“$40,000 spent on a fake marriage visa scam in a lure to settle in Australia.”
An Indian national accused of domestic violence and has been put into immigration detention by his wife soon after he arrived in Australia as her dependent.
Bridging Visa E refused by the court of law and considered “Unlawful Non-Citizen.”
Twenty-Eight Year old Indian National is in Immigration detention since August 2017 after his student visa, as a dependent of his wife, was canceled in March 2017. She accused him of domestic violence soon after they arrive in Australia. However, the charges were dropped last year due to the lack of evidence; Mr. Singh continues to languish in immigration.
Mr. Singh and his wife moved to Australia in October 2016. Nearly after a month, his wife called the police and claimed that he assaulted her. She further alleged that he kicked in her stomach, put his hand on her mouth to stop her from breathing and shoved an abortion pill into her mouth.
After this incident, very next day the court issued an intervention order for the safety of his wife. Since the relationship between both Mr. Singh and his wife, the primary applicant, has come to an end; based on these facts the court decided to cancel Mr. Singh’s visa. While canceling his Visa, the Department of Home Affairs quoted “It appears that the visa holder’s presence in Australia may be a risk to the safety of an individual, specifically his wife.”
Mr. Singh, on the other side, said, “This action should have been taken after proper investigation of the charges by the court of law. I was presumed guilty just based on allegations leveled by my wife, my visa was canceled and I was placed in detention without the due process of law. He claimed that all charges on him were false and the visa was canceled based on unconfirmed allegations”.
He further alleged that in spite of cancellation of charges he was still in the immigration detention centre in Melbourne on character grounds and when he discussed this thing several times with his immigration case officer, he said that the minister [Minister for Home Affairs] takes the decision to revoke section 501 which might take many months.
No doubt, last year in April the charges were discontinued by County Court of Victoria, but the final hearing and the trial were due for later in the year because of which Mr. Singh’s application for Bridging Visa E was refused based on the reasons that he is accused of domestic violence charges and declared him an “unlawful non-citizen”.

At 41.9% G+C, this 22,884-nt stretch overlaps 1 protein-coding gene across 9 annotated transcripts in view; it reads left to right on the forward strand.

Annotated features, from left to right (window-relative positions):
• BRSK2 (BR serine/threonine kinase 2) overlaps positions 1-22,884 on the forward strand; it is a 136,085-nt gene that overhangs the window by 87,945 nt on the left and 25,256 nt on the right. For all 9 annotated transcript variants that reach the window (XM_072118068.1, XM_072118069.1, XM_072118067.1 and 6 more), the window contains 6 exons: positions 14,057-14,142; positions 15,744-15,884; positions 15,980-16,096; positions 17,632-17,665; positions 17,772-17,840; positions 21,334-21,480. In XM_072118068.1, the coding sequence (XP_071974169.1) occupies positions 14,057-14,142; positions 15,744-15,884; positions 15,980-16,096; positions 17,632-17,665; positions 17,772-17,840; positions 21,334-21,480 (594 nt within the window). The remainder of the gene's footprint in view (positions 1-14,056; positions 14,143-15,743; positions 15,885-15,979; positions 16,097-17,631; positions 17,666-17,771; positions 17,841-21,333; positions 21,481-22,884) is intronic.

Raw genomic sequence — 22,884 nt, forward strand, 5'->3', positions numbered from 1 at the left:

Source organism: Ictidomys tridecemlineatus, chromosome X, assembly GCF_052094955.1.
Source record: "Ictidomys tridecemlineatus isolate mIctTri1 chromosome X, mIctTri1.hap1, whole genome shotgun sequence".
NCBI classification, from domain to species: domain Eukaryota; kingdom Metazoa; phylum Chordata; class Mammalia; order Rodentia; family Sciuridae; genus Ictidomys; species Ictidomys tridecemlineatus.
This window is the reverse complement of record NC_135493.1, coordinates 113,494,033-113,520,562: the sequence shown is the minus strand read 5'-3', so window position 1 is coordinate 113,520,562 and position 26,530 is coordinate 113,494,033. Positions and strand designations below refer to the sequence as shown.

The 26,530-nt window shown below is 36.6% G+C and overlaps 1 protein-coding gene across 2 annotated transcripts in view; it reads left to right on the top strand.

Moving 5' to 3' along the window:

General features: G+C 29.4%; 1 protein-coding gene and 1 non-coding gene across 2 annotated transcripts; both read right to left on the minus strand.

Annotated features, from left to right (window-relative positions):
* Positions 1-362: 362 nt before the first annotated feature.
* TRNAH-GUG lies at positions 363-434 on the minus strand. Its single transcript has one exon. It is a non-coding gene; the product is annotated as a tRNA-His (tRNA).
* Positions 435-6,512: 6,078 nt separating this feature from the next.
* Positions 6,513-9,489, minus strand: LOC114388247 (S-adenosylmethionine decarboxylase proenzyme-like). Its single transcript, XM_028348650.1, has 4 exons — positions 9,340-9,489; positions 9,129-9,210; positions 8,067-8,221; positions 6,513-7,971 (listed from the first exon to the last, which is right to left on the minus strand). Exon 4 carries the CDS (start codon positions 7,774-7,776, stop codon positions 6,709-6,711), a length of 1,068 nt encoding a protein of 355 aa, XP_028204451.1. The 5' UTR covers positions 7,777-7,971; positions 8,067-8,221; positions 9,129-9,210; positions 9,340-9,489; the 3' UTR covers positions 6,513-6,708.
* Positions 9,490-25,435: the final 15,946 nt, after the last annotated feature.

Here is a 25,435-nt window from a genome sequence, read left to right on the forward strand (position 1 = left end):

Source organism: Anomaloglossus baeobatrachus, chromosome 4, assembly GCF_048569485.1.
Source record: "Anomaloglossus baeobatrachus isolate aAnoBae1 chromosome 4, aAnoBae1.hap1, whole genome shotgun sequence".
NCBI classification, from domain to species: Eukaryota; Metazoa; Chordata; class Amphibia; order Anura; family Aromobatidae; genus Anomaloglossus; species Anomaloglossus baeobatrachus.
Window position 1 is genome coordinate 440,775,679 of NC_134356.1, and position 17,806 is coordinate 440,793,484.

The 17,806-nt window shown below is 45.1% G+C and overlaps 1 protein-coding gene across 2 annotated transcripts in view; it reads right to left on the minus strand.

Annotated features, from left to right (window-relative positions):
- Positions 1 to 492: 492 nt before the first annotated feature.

Sunny P Chandra, a migration agent stated that “Since the charges against Mr. Singh have been dropped, his circumstances have changed, he should be freed from the immigration detention centre, and the character clause that prevents him from applying for a bridging visa should now be dropped. But until he gets a bridging visa, he is an unlawful non-citizen so he will have to resolve his status first.”
However, claiming that it doesn’t comment on individual cases, the Department of Home Affairs declined to give any statement on Mr. Singh’s case.
Marriage for Australia Visa
Despite an arrange or love marriage Mr. Singh’s marriage was on a transactional basis that took place in January 2016 in which his wife was supposed to get him to Australia while all her expenses including college fee and rental charges, etc. were borne by his family. Both of them were aware of this contract marriage and his family also paid around $40,000 for her university fees and airfare, as per the contract, but he genuinely wants to stay with her.
Upon arrival in Australia, Mr. Singh observed that her behavior had changed and they both had altercations very often. Exactly after 24 days, she called the police and put allegations on him that he is assaulting her.
In response to above statements, Mr. Singh said, “ We did have an altercation but the allegations that I punched her in the stomach, placed a hand on her mouth so she couldn’t breathe and forced an abortion pill into her mouth are false. There was no evidence, therefore, the charges have discontinued now”.
Such types of brides are a tool for immigration to countries like Australia, New Zealand and Canada. Even the Punjabi newspapers are filled with such types of advertisements in which people look for brides who can pass the English language test to secure admission in courses in developed countries or sometimes use their English language test skills to bargain for financial assets from their partners and their families.
On this dowry abuse, Initiative for Women In Need (IWIN) complained that such marriages were leaving the dependent partner on Australian visa vulnerable to exploitation.
Dr. Madhumita Iyengar quoted, “Often the partners who could not find another way to get a PR would be vulnerable to exploitation or domestic violence, and likely to use dowry as a harsh stick to harm the other partner.”
Well, now Mr. Singh has realized from his mistake that it is not good at all to start a relationship like that just for the lure of coming to Australia. From his experience, he wants to warn everyone to migrate to Australia.